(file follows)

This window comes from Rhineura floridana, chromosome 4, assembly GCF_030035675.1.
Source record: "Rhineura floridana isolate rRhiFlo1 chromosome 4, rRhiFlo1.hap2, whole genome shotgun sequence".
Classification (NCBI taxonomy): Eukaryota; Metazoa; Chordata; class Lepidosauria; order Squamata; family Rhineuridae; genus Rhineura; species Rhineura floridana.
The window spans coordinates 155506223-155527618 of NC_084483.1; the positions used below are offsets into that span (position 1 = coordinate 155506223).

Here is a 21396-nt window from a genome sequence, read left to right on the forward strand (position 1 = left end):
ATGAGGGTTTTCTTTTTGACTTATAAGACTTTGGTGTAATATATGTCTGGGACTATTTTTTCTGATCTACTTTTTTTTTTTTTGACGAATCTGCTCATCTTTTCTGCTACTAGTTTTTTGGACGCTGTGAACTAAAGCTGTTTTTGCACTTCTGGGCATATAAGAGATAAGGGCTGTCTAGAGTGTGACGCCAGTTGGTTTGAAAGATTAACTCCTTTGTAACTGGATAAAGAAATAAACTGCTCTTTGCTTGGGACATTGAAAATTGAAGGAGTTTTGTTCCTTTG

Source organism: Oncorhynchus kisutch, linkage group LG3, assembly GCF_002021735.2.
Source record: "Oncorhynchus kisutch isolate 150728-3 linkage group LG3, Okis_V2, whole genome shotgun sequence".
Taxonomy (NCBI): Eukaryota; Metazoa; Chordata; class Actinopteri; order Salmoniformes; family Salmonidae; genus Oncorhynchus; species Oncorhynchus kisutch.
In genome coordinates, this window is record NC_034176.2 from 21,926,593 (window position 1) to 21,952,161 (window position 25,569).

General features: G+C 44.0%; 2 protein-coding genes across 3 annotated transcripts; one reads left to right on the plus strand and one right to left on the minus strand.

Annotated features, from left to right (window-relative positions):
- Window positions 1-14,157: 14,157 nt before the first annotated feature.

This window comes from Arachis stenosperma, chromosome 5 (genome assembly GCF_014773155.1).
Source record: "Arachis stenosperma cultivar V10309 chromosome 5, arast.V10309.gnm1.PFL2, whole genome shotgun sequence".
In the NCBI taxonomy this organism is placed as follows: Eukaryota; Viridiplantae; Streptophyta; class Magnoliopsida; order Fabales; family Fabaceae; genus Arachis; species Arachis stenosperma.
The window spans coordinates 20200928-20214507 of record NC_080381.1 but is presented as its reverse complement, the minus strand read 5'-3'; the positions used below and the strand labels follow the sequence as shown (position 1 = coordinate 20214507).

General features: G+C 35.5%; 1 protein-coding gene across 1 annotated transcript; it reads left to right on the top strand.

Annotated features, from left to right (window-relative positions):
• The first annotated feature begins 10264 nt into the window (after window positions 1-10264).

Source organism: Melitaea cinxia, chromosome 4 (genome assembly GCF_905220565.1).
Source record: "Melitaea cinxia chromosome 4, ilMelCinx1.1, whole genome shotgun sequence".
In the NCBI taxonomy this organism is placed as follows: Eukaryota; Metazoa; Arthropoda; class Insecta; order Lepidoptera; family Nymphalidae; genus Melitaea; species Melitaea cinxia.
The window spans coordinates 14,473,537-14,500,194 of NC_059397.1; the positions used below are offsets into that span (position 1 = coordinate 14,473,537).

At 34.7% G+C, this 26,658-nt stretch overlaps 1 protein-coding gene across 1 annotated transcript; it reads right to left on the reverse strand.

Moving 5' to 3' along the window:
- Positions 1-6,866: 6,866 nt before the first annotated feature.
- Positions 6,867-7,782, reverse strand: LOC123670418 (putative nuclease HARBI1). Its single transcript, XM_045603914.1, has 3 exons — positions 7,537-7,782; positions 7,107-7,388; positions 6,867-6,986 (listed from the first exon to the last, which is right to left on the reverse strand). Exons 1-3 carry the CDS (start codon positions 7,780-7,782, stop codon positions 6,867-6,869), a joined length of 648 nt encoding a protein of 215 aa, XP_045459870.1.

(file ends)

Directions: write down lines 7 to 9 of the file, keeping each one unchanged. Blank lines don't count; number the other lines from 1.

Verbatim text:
Source organism: Oncorhynchus kisutch, linkage group LG3, assembly GCF_002021735.2.
Source record: "Oncorhynchus kisutch isolate 150728-3 linkage group LG3, Okis_V2, whole genome shotgun sequence".
Taxonomy (NCBI): Eukaryota; Metazoa; Chordata; class Actinopteri; order Salmoniformes; family Salmonidae; genus Oncorhynchus; species Oncorhynchus kisutch.